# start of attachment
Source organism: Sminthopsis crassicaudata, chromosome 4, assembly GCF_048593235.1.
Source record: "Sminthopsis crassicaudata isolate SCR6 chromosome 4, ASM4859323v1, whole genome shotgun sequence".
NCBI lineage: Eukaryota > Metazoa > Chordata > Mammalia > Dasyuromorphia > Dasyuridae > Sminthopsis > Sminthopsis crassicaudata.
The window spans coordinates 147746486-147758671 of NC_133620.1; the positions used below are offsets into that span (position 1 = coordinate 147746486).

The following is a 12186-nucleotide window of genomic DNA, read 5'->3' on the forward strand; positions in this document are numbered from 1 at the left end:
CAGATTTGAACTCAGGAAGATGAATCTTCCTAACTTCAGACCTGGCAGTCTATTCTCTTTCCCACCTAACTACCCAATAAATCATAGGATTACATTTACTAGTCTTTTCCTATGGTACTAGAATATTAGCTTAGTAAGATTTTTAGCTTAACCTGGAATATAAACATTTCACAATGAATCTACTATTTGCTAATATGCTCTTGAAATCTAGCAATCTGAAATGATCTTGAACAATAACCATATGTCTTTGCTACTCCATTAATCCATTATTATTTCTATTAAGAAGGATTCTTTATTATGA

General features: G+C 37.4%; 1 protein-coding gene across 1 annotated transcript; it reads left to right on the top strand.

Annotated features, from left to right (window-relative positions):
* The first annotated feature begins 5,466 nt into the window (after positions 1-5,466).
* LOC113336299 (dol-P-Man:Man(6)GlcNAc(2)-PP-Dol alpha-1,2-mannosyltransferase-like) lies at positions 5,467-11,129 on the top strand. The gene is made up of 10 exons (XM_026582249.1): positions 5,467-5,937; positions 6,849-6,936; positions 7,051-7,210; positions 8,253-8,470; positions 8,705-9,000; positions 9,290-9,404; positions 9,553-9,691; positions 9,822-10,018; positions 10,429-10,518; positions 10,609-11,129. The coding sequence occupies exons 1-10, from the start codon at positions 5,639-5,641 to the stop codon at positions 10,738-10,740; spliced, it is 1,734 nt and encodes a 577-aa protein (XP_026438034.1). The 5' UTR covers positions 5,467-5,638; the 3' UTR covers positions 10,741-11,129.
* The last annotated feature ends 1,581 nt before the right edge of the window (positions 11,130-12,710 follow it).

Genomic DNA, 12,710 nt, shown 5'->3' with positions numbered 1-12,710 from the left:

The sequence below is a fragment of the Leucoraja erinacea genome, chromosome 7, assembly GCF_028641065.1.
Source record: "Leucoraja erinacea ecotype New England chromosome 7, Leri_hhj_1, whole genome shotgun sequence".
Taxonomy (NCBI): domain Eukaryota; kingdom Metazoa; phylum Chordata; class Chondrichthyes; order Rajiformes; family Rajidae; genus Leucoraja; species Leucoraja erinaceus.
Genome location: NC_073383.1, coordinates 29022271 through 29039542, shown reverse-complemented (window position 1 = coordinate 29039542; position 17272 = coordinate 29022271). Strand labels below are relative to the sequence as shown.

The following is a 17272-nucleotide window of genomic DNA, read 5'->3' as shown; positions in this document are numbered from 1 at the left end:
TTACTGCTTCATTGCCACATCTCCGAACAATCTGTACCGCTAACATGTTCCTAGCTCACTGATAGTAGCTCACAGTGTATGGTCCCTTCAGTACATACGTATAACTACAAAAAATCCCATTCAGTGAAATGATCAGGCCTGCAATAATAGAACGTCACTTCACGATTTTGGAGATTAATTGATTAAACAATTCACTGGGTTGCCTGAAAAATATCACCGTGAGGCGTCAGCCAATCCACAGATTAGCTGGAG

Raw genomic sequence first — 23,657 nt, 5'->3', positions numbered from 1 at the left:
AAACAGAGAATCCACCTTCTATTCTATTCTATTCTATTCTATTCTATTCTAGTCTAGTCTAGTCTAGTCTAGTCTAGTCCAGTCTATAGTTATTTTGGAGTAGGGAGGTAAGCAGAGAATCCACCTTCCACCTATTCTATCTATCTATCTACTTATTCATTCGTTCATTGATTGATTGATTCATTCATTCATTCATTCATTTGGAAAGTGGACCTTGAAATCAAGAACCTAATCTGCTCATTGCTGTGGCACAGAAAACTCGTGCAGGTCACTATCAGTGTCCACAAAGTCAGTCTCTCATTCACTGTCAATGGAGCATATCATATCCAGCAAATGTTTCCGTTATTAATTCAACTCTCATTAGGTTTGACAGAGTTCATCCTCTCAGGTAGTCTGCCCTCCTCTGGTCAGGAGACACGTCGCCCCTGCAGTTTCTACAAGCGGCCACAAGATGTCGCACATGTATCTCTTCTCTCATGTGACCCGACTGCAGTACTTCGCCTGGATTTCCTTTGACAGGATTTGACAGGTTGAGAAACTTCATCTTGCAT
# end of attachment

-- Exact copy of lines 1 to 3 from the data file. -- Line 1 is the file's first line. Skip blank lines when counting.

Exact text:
Source organism: Sminthopsis crassicaudata, chromosome 4, assembly GCF_048593235.1.
Source record: "Sminthopsis crassicaudata isolate SCR6 chromosome 4, ASM4859323v1, whole genome shotgun sequence".
NCBI lineage: Eukaryota > Metazoa > Chordata > Mammalia > Dasyuromorphia > Dasyuridae > Sminthopsis > Sminthopsis crassicaudata.